The five biggest challenges businesses will face over the next 20 years
Tuesday, February 2, 2016/
Businesses need to be preparing themselves for several megatrends that will cause great economic upheaval in the next two decades, according to a principal scientist at the CSIRO.
While farmers and primary producers have seen first-hand the damaging effects of climate change, this is just the tip of the iceberg according to Dr Stefan Hajkowicz, head of strategy and foresight at the CSIRO.
Speaking at an event hosted by the Victorian Chamber of Commerce and Industry in Melbourne this morning, Hajkowicz said companies should also be worried about the rise of antibiotic superbugs and how Australia will compete with Asia.
Here are the five biggest challenges Australian businesses will need to tackle by 2050, according to Hajkowicz.
1. The need to feed more
Hajkowicz says there are currently around 7 billion people on the planet but that figure will hit 10 billion before the next century.
At the same time, demand for food is expected to increase by 70% by 2050, putting a massive strain on food producers.
As a result, there is a desperate need for businesses in the agricultural industry to innovate and meet growing demand.
“Not only do we have more people, but people are eating more,” Hajkowicz says.
“This is good, people are moving out of malnutrition. There is a big growth trajectory for agriculture now.”
2. Disease pushback
Worried about climate change?
That’s fair enough, says Hajkowicz.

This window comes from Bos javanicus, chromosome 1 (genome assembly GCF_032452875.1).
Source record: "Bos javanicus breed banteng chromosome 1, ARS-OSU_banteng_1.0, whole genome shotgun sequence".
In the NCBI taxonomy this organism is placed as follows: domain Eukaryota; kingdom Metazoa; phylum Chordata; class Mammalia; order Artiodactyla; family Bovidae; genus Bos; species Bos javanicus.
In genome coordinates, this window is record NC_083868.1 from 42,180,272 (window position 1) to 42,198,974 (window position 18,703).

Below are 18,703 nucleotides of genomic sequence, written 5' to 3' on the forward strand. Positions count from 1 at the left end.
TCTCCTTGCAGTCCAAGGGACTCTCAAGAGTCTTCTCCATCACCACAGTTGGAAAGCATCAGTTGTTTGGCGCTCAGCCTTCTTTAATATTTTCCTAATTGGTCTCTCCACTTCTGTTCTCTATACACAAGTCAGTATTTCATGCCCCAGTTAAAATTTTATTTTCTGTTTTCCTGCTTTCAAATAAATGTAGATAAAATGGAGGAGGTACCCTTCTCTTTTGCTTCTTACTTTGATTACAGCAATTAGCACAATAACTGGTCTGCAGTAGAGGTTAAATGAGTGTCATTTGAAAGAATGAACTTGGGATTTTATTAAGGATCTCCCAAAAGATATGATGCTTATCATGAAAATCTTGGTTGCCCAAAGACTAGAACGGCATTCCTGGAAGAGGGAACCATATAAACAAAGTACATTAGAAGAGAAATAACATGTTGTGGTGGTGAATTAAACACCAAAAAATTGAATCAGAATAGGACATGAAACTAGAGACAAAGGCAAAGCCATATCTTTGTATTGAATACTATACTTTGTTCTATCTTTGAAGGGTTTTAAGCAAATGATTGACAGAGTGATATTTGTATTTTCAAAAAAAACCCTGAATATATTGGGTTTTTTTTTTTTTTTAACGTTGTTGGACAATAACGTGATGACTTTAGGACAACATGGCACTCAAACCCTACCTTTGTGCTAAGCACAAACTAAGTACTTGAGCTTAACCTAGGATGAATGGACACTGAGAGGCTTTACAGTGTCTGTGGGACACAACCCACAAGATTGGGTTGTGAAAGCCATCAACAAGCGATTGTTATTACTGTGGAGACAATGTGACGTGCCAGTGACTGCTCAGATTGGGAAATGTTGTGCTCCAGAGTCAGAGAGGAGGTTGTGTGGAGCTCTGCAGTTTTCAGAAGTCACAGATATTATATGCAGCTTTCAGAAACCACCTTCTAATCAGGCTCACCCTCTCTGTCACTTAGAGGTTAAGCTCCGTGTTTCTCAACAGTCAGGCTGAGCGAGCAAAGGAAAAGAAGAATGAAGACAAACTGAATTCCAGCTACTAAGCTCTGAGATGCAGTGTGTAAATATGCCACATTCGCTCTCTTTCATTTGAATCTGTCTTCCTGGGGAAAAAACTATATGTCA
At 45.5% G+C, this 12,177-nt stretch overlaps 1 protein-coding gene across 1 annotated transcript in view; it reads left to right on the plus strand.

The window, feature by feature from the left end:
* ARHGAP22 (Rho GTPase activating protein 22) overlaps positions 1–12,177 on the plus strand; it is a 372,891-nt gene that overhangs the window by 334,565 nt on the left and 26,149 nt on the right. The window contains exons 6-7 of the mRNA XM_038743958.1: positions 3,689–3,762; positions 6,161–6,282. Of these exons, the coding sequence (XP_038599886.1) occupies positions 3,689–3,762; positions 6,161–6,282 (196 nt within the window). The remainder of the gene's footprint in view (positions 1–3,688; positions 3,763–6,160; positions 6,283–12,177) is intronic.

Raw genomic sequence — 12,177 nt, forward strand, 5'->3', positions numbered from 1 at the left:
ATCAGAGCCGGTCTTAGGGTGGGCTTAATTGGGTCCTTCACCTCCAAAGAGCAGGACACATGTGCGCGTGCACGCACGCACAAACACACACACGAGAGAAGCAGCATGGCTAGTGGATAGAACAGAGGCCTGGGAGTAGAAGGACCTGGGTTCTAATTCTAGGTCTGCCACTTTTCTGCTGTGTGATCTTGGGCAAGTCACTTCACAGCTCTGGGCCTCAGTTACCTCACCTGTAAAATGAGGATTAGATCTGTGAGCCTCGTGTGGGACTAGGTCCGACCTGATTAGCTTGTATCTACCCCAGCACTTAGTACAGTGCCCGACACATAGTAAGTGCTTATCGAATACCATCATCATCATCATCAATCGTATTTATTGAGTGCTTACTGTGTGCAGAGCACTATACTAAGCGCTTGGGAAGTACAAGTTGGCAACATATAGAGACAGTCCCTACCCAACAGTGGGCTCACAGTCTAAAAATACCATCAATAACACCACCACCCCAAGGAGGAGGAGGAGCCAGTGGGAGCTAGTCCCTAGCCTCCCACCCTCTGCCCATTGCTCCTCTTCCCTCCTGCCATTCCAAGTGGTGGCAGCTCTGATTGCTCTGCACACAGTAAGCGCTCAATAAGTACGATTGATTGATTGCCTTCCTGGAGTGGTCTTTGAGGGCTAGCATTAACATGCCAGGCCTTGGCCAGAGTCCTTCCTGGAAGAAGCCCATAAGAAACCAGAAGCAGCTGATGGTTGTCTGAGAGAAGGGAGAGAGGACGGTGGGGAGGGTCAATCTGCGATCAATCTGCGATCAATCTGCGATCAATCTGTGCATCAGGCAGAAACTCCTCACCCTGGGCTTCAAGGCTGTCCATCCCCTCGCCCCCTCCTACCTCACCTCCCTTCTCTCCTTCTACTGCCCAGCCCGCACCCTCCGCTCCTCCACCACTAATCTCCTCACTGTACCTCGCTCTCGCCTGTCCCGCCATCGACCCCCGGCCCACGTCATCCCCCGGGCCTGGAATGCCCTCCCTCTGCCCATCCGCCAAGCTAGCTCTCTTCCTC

But the scientist points out antibiotic resistance is even scarier.
By 2050, it is predicted there will be 22,000 deaths in Australia every year caused by penicillin no longer proving effective to infections that can be treated now.
“We are seeing a drying up of antibiotics,” Hajkowicz says.
“There is a desperate need for innovation across the pharmaceutical industry to solve this problem.”
3. The rise of Asian economies
Asia is set to become an economic “hotspot” in the near future, according to Hajkowicz.
In fact, it’s already happening.
For the first time in history, the services sector of the Chinese economy is now larger than the manufacturing industry.
“This is good for Australia as it is a new market,” Hajkowicz says.
“But it is also a new source of competition.”
4. The ageing population
It’s no secret that Australians are living longer and therefore putting more of a strain on the local economy.
Hajkowicz says by 2043, 40% of government taxes are expected to be spent on healthcare, which will have massive flow-on effects for Australian businesses.
Where companies can play a part in preventing escalating healthcare costs, according to Hajkowicz, is by tapping into the demand for healthier products.
“I think we will see more of that,” he says.
5. The exponential growth of digital disruption
The way Uber has managed to decimate the taxi industry is just the beginning if theories of exponential technological growth are to be believed, according to Hajkowicz.
However, the businesses that will truly thrive in the information age will be the ones that listen to what consumers want and put people, not technology, first.
“So many of us are feeling an information overload,” Hajkowicz says.
“You probably walk past two coffee shops in the morning to get to the one you like. It is probably not just about the coffee.”
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